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A Times Editorial

Editorial: Exploring the options for aging Al Lang stadium

Spring training was a feature of downtown St. Petersburg for nearly a century. Al Lang Stadium is now used for soccer and international baseball.

Times files (2008)

Spring training was a feature of downtown St. Petersburg for nearly a century. Al Lang Stadium is now used for soccer and international baseball.

Tampa Bay Rowdies owner Bill Edwards is right. Al Lang Stadium in downtown St. Petersburg is well past its prime and in serious need of a makeover. But city officials are also right to push back on the notion of making an immediate major reinvestment that makes little sense. The stadium's future should be on the table as the city drafts its Downtown Waterfront Master Plan. The stadium's current condition is unacceptable, but options range from a significant renovation to demolition and creating more green space along the waterfront.

It took just five months for Edwards to go from announcing he was the new controlling owner of the Rowdies to threatening he might move the soccer team if Al Lang's condition doesn't improve and the team has to keep sharing the stadium with baseball. City officials say they have been addressing some valid complaints by the Rowdies, from the condition of the turf to broken seats. But Mayor Rick Kriseman's spokesman says the stadium's use as a venue for baseball won't change. Complicating the discussion is that a nonprofit group, the St. Petersburg Baseball Commission, which organizes the St. Petersburg International Baseball schedule, has a contract to maintain the facility.

The broader question is what Al Lang should look like in the future — if it exists at all. A hundred years after spring baseball arrived in the city and eventually departed Al Lang for more modern stadiums and large training facilities elsewhere in Florida, it looks more likely that the future holds a broader purpose for the site and should not be dictated by any one interest.

Supporters of the Dalí Museum, for example, have long suggested the Al Lang site might be converted to parkland and allow for the extension of Beach Drive south, with additional retail and restaurants. Outside experts from the Urban Land Institute recommended late last year that the city redevelop the site into a multifunctional space for sports as well as art, music and markets — in part to take pressure off Vinoy Park to host so many large events.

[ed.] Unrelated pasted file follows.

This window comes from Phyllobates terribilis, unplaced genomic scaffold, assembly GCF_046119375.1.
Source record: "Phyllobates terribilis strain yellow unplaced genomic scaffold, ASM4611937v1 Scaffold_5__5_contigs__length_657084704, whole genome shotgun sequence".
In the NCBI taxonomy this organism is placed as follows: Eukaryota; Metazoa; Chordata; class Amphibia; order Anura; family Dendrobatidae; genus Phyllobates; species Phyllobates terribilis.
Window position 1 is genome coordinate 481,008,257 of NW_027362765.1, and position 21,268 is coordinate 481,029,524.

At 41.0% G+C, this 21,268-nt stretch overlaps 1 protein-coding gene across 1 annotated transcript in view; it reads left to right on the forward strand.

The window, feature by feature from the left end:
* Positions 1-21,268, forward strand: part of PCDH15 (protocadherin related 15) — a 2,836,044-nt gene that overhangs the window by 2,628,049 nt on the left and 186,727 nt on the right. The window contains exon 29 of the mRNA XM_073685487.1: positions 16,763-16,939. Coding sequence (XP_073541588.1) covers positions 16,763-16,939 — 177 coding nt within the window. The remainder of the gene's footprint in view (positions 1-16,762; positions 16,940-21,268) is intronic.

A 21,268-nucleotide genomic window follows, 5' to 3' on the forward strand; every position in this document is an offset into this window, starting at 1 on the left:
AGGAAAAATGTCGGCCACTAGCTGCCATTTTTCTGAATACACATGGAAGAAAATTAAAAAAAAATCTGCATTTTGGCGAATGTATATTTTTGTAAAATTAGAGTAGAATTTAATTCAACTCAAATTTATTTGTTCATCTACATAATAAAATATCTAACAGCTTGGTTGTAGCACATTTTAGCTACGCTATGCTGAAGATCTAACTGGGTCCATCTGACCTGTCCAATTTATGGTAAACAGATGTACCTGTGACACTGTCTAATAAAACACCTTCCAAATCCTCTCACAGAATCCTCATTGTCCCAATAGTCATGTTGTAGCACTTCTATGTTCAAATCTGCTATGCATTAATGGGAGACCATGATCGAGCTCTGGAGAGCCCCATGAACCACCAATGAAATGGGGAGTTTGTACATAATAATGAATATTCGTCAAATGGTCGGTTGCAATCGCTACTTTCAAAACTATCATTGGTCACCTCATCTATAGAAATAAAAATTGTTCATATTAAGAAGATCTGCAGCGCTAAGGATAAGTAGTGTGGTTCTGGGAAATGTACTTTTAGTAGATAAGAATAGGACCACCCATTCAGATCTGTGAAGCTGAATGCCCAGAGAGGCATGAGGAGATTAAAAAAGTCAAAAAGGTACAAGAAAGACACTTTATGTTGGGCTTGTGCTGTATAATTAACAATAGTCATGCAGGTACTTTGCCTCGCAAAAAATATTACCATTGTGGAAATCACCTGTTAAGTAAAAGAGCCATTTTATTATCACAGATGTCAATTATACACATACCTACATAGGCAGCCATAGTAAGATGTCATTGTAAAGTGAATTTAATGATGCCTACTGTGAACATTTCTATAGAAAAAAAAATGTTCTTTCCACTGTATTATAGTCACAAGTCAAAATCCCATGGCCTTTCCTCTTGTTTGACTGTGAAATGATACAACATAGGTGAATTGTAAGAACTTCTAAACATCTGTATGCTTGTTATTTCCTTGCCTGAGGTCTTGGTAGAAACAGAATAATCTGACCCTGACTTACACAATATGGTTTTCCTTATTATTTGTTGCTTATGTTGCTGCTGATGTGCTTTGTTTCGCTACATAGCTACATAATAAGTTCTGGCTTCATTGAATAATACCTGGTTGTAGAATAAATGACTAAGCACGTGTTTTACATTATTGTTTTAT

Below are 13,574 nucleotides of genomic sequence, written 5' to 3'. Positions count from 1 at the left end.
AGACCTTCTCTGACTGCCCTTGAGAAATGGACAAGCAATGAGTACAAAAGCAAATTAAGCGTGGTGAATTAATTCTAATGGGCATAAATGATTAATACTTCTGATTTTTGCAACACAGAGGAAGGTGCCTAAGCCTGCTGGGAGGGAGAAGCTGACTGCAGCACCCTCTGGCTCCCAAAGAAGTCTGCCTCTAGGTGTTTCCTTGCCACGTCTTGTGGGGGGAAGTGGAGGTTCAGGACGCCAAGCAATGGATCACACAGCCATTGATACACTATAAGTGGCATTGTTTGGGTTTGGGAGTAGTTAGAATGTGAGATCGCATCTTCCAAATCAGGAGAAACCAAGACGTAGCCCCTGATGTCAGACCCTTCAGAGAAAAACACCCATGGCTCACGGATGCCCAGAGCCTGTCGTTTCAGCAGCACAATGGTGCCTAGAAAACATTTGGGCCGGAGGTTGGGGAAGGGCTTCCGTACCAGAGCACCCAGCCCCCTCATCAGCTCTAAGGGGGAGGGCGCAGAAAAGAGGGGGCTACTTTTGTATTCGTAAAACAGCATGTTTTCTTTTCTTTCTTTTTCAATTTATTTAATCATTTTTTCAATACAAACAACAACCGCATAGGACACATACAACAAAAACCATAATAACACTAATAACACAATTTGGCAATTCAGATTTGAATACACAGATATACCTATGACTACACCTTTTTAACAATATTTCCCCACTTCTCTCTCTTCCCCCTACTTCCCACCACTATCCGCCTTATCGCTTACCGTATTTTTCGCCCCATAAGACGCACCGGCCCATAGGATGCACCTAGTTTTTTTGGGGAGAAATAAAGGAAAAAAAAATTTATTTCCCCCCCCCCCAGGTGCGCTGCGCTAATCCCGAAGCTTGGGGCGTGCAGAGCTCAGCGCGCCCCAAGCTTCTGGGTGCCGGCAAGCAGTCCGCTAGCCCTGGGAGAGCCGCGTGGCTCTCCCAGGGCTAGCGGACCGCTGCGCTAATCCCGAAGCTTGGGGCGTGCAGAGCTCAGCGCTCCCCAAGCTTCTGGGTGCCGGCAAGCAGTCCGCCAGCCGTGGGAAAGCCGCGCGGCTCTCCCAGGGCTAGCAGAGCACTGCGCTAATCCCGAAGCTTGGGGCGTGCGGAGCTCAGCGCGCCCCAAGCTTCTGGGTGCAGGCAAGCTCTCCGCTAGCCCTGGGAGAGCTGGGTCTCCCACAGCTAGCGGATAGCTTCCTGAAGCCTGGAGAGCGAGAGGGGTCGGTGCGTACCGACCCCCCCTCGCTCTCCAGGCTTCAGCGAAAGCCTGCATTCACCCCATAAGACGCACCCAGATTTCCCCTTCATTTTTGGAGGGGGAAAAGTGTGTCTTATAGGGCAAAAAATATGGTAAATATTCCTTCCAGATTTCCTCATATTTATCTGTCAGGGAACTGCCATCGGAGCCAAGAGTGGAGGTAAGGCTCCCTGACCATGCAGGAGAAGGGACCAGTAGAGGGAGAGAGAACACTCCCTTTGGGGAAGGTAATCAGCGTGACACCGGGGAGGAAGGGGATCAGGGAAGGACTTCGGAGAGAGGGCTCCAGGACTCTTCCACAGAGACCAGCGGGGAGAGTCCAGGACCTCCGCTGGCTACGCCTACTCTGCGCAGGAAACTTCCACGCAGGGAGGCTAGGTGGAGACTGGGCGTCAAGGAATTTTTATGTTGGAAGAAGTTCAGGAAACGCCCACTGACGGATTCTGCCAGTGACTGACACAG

The institute called for eliminating the stadium parking lot and altering streets to the east and south to so-called "convertible streets" that can easily be shut down for events. Whether that includes a configuration for a professional sports team, soccer or otherwise, was not specified.

Those are just two ideas, but they should not be the only ones. The City Council is set to soon approve a contract for a consultant to help draft the waterfront master plan.

Any major decisions on Al Lang should be vetted through that process — though Kriseman should make sure the stadium's caretaker meets its obligations to make Al Lang adequate for the Rowdies' use this season. And Edwards should be patient. With former Mayor Rick Baker on his staff, Edwards should have had few illusions about what buying a soccer team with a contract to play at Al Lang until 2016 could mean.

A century after the city took a bold move to attract baseball, it stands at another crossroads with Al Lang. Neither history nor short-term complaints should narrow the discussion about what should come next on this prime piece of the downtown waterfront.

Editorial: Exploring the options for aging Al Lang stadium 05/15/14 [Last modified: Thursday, May 15, 2014 6:22pm]

    

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